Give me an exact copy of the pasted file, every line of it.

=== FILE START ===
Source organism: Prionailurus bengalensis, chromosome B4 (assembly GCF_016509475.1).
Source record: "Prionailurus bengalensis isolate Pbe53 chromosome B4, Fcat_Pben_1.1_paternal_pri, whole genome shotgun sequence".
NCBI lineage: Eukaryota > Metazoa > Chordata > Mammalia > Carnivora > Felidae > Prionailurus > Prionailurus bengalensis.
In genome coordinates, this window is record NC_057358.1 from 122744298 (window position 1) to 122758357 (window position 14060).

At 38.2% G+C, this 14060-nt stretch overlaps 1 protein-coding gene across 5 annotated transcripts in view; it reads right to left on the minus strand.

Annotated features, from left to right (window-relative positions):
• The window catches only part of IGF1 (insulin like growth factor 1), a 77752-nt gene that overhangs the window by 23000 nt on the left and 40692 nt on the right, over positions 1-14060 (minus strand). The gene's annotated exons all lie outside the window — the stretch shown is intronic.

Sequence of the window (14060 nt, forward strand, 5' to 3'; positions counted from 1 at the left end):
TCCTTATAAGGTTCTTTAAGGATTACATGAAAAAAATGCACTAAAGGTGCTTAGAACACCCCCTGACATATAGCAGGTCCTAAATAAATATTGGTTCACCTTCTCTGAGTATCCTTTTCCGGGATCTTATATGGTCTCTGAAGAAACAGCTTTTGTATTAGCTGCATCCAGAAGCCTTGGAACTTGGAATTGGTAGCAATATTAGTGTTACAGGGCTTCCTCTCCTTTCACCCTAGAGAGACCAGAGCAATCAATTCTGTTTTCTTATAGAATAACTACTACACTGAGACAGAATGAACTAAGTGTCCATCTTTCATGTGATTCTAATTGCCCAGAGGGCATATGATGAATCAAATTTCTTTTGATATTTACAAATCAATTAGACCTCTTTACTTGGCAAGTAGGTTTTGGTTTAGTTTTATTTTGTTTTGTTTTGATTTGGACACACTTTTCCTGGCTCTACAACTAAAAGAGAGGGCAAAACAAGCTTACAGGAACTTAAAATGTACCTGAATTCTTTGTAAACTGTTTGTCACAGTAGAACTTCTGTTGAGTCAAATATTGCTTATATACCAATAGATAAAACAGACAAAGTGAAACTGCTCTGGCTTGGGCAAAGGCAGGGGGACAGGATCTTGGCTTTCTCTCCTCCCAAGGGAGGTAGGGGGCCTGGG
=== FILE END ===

Source organism: Prionailurus bengalensis, chromosome B4 (assembly GCF_016509475.1).
Source record: "Prionailurus bengalensis isolate Pbe53 chromosome B4, Fcat_Pben_1.1_paternal_pri, whole genome shotgun sequence".
NCBI lineage: Eukaryota > Metazoa > Chordata > Mammalia > Carnivora > Felidae > Prionailurus > Prionailurus bengalensis.
In genome coordinates, this window is record NC_057358.1 from 122744298 (window position 1) to 122758357 (window position 14060).

At 38.2% G+C, this 14060-nt stretch overlaps 1 protein-coding gene across 5 annotated transcripts in view; it reads right to left on the minus strand.

Annotated features, from left to right (window-relative positions):
• The window catches only part of IGF1 (insulin like growth factor 1), a 77752-nt gene that overhangs the window by 23000 nt on the left and 40692 nt on the right, over positions 1-14060 (minus strand). The gene's annotated exons all lie outside the window — the stretch shown is intronic.

Sequence of the window (14060 nt, forward strand, 5' to 3'; positions counted from 1 at the left end):
TCCTTATAAGGTTCTTTAAGGATTACATGAAAAAAATGCACTAAAGGTGCTTAGAACACCCCCTGACATATAGCAGGTCCTAAATAAATATTGGTTCACCTTCTCTGAGTATCCTTTTCCGGGATCTTATATGGTCTCTGAAGAAACAGCTTTTGTATTAGCTGCATCCAGAAGCCTTGGAACTTGGAATTGGTAGCAATATTAGTGTTACAGGGCTTCCTCTCCTTTCACCCTAGAGAGACCAGAGCAATCAATTCTGTTTTCTTATAGAATAACTACTACACTGAGACAGAATGAACTAAGTGTCCATCTTTCATGTGATTCTAATTGCCCAGAGGGCATATGATGAATCAAATTTCTTTTGATATTTACAAATCAATTAGACCTCTTTACTTGGCAAGTAGGTTTTGGTTTAGTTTTATTTTGTTTTGTTTTGATTTGGACACACTTTTCCTGGCTCTACAACTAAAAGAGAGGGCAAAACAAGCTTACAGGAACTTAAAATGTACCTGAATTCTTTGTAAACTGTTTGTCACAGTAGAACTTCTGTTGAGTCAAATATTGCTTATATACCAATAGATAAAACAGACAAAGTGAAACTGCTCTGGCTTGGGCAAAGGCAGGGGGACAGGATCTTGGCTTTCTCTCCTCCCAAGGGAGGTAGGGGGCCTGGG